Safety culture is still a much talked about topic and one that we all strive to improve. So if your New Year’s Safety Resolution is to improve safety culture, here are some tips to help you get started:
1) Decide exactly what you want to achieve
You will only be successful if you have a clear vision reinforced by unambiguous measurable objectives.
Be realistic. Can your organisation support the change you want to see? Are there adequate processes in place?
Do you have the resources you’ll need? Have you involved your colleagues from other areas of your organisation and do you have the support of your leaders?
2) Start at the top
Does your senior team lead safety or do they just manage it?
By accepting that there is a clear moral, legal and business case for a safety focussed culture you’ll have the passionate and proactive support you’ll need from your leadership team.
In turn the leaders in your business will set the example for others to follow, they’ll be passionate, inspiring, engaging and fully support the change you’re trying to make.
3) Take nothing for granted
Safety Culture is an often-used term, it’s misunderstood, and it can be difficult to measure and benchmark. Have frank conversations with your team, don’t ignore the real issues because they may be big and complex and be pro-active in searching for honest insight into what needs to change.
Set up regular safety tours, organise focus groups and never underestimate the power of trust and communication.
4) Think differently
You will never make progress from inside your comfort zone.
Once you have a committed and supportive leadership team behind you, it’s time to think about exactly how you’re going to engage your colleagues; remember: If you always do what you’ve always done, you’ll always get what you’ve always got.
5) Involve your workforce
Nobody can do everything, but everyone can do something.
Involving your employees at the earliest opportunity will nurture team work and collaboration. Make the most of their experience and insight, after all they’re the ones who spend their working lives in the environment you help create.
An engaged team who trust their leaders will make the discretionary effort that can make the difference between sustained success or failure. A secret to creating an engaged workforce is showing that you genuinely care about their wellbeing.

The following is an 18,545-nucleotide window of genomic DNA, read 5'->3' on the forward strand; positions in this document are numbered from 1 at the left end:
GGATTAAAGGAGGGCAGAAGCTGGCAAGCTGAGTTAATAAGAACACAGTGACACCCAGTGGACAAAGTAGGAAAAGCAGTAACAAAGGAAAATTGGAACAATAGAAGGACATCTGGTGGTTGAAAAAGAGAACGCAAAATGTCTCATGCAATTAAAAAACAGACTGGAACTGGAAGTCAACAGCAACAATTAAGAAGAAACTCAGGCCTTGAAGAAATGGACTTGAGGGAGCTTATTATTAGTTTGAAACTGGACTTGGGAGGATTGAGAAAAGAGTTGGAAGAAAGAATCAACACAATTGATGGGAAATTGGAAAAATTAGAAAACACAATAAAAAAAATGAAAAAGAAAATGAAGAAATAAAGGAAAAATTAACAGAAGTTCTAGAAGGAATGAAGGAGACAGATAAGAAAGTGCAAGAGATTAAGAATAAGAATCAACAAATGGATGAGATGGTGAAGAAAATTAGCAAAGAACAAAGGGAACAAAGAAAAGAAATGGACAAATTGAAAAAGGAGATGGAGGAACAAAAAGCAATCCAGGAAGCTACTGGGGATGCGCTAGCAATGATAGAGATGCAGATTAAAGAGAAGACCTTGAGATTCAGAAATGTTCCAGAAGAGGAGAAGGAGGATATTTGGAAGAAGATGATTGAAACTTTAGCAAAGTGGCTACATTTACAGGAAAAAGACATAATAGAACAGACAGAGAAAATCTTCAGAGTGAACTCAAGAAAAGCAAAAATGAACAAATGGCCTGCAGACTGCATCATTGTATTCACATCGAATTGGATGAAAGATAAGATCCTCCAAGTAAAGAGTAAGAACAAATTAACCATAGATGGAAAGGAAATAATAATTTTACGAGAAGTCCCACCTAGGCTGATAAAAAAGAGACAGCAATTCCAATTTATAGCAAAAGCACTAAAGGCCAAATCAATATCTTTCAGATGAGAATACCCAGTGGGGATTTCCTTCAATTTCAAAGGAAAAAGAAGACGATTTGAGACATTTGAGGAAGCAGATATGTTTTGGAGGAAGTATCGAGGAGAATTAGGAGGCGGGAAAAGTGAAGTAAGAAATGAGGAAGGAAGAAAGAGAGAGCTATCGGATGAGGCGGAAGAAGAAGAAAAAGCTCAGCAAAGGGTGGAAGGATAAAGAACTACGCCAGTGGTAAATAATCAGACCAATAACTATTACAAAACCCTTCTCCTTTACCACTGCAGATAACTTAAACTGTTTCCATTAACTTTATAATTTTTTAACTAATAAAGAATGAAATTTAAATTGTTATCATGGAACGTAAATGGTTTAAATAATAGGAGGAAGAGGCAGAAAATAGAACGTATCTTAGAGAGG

Historically the “health” part of health and safety receives less attention than more obvious and immediate safety issues in the workplace. Ensure this is givn an equal platform of consideration and development and let’s not forget with constant attention from the media, awareness of mental health issues is also beginning to drive a change in how we think about, and more importantly, how we deal with this major challenge.
6) Measure the right things
Conventional thinking leads us to assess our safety culture using key performance indicators like: lost time injuries, RIDDORs and days lost. Understanding where you’ve failed is important, but also measure how engaged your team are, how often they actively participate in making improvements and reporting near misses.
Think about how your measures recognise, reward and drive positive behaviours.
7) Be paranoid (in a good way!)
With focus and effort, you will make quick and significant improvements.
But success can breed complacency and complacency can lead to failure; before you know it you’re back where you began. Stay curious, learn from your mistakes. Learn from colleagues, competitors and always be receptive to new ideas.